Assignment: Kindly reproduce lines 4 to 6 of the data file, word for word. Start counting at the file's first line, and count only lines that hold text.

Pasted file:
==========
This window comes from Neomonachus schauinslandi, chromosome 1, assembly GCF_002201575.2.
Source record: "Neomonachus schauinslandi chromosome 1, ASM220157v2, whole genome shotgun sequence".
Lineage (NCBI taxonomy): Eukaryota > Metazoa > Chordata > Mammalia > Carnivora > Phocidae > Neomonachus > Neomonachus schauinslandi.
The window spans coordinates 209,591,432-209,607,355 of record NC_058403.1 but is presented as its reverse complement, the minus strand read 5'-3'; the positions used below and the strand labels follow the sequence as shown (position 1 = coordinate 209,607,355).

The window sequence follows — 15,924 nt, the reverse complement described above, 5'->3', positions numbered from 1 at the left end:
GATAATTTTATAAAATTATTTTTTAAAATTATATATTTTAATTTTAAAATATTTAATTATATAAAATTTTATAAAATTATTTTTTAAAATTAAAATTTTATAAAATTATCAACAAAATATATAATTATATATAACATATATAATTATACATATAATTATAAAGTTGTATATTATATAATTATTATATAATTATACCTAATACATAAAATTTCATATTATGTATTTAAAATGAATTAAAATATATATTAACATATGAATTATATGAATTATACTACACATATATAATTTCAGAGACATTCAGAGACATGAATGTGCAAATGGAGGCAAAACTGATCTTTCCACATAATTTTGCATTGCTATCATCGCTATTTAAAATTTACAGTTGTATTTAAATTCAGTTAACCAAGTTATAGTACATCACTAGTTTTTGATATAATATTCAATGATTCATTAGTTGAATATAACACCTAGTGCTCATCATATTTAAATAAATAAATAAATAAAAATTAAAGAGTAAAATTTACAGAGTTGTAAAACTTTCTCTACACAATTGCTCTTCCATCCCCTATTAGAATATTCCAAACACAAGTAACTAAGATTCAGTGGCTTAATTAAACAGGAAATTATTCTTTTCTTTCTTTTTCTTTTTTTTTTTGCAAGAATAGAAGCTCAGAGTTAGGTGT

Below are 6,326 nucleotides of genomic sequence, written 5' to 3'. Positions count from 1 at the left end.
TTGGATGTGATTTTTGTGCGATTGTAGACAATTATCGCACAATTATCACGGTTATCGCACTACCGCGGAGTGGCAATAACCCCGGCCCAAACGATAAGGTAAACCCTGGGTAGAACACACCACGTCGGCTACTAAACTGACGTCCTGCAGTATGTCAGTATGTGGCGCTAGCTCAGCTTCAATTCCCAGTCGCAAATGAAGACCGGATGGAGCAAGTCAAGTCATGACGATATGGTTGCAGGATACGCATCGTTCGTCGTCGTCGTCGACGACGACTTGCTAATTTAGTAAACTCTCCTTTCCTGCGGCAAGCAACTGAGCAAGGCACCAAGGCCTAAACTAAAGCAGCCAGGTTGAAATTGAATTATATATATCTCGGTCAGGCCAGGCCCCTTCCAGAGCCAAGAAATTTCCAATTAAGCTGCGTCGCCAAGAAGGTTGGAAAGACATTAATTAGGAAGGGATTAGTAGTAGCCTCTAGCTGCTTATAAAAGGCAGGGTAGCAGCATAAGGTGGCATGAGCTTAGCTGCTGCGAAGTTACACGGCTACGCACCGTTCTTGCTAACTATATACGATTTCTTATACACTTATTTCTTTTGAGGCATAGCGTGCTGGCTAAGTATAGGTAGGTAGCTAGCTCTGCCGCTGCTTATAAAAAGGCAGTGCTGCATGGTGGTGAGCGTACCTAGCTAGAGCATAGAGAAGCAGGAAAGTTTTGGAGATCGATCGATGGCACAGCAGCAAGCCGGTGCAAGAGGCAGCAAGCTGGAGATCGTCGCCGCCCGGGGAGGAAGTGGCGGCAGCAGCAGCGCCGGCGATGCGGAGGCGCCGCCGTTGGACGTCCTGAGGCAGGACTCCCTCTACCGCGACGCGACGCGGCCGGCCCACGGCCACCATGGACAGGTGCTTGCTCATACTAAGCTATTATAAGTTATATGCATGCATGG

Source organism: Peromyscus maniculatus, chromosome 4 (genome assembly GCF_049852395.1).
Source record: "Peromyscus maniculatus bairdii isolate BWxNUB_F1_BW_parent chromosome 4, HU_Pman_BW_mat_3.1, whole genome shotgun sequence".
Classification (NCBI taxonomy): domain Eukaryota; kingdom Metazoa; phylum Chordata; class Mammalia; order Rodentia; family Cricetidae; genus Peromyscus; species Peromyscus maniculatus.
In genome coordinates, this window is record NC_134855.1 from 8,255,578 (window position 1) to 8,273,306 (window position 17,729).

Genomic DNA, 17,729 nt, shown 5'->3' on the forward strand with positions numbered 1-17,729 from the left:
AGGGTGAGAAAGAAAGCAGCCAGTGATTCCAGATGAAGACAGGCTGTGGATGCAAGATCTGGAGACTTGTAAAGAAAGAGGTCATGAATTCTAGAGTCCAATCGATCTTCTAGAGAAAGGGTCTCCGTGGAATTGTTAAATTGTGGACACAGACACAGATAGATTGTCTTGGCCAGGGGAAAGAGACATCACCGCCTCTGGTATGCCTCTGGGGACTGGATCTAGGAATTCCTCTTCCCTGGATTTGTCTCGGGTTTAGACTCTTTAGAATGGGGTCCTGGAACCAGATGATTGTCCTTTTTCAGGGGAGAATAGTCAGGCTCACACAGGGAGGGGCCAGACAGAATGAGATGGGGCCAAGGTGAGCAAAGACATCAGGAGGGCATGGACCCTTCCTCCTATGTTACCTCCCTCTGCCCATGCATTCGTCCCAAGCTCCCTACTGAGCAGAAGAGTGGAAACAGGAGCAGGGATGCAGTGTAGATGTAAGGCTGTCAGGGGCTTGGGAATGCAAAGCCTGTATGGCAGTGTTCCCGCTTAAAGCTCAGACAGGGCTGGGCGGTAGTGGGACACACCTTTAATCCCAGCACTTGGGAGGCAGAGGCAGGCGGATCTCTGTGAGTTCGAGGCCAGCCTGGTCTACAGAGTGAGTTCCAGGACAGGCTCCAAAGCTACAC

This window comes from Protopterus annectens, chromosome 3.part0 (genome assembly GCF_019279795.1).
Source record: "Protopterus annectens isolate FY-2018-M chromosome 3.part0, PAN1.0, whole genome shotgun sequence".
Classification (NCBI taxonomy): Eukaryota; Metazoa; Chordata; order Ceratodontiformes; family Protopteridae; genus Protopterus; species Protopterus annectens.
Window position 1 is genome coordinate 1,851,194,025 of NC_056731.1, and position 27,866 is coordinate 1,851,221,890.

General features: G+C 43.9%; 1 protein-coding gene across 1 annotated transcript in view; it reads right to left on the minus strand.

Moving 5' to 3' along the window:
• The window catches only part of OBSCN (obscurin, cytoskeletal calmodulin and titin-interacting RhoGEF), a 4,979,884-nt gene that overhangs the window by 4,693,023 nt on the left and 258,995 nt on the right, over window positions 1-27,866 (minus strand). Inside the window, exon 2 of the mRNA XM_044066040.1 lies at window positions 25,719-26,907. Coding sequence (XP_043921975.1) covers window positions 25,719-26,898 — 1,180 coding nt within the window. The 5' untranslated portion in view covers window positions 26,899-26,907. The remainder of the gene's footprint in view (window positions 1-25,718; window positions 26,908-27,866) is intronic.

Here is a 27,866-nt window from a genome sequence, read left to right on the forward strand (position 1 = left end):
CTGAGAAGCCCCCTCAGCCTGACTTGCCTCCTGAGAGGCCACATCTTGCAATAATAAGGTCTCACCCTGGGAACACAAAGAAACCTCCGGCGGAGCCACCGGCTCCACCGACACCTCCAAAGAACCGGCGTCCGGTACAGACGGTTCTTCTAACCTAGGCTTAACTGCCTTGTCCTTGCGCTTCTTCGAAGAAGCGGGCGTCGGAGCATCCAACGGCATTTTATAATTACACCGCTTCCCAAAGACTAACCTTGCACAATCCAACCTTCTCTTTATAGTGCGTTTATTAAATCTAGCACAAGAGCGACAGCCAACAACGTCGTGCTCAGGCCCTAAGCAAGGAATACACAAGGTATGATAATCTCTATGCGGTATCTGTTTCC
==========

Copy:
The window spans coordinates 209,591,432-209,607,355 of record NC_058403.1 but is presented as its reverse complement, the minus strand read 5'-3'; the positions used below and the strand labels follow the sequence as shown (position 1 = coordinate 209,607,355).

The window sequence follows — 15,924 nt, the reverse complement described above, 5'->3', positions numbered from 1 at the left end:
GATAATTTTATAAAATTATTTTTTAAAATTATATATTTTAATTTTAAAATATTTAATTATATAAAATTTTATAAAATTATTTTTTAAAATTAAAATTTTATAAAATTATCAACAAAATATATAATTATATATAACATATATAATTATACATATAATTATAAAGTTGTATATTATATAATTATTATATAATTATACCTAATACATAAAATTTCATATTATGTATTTAAAATGAATTAAAATATATATTAACATATGAATTATATGAATTATACTACACATATATAATTTCAGAGACATTCAGAGACATGAATGTGCAAATGGAGGCAAAACTGATCTTTCCACATAATTTTGCATTGCTATCATCGCTATTTAAAATTTACAGTTGTATTTAAATTCAGTTAACCAAGTTATAGTACATCACTAGTTTTTGATATAATATTCAATGATTCATTAGTTGAATATAACACCTAGTGCTCATCATATTTAAATAAATAAATAAATAAAAATTAAAGAGTAAAATTTACAGAGTTGTAAAACTTTCTCTACACAATTGCTCTTCCATCCCCTATTAGAATATTCCAAACACAAGTAACTAAGATTCAGTGGCTTAATTAAACAGGAAATTATTCTTTTCTTTCTTTTTCTTTTTTTTTTTGCAAGAATAGAAGCTCAGAGTTAGGTGT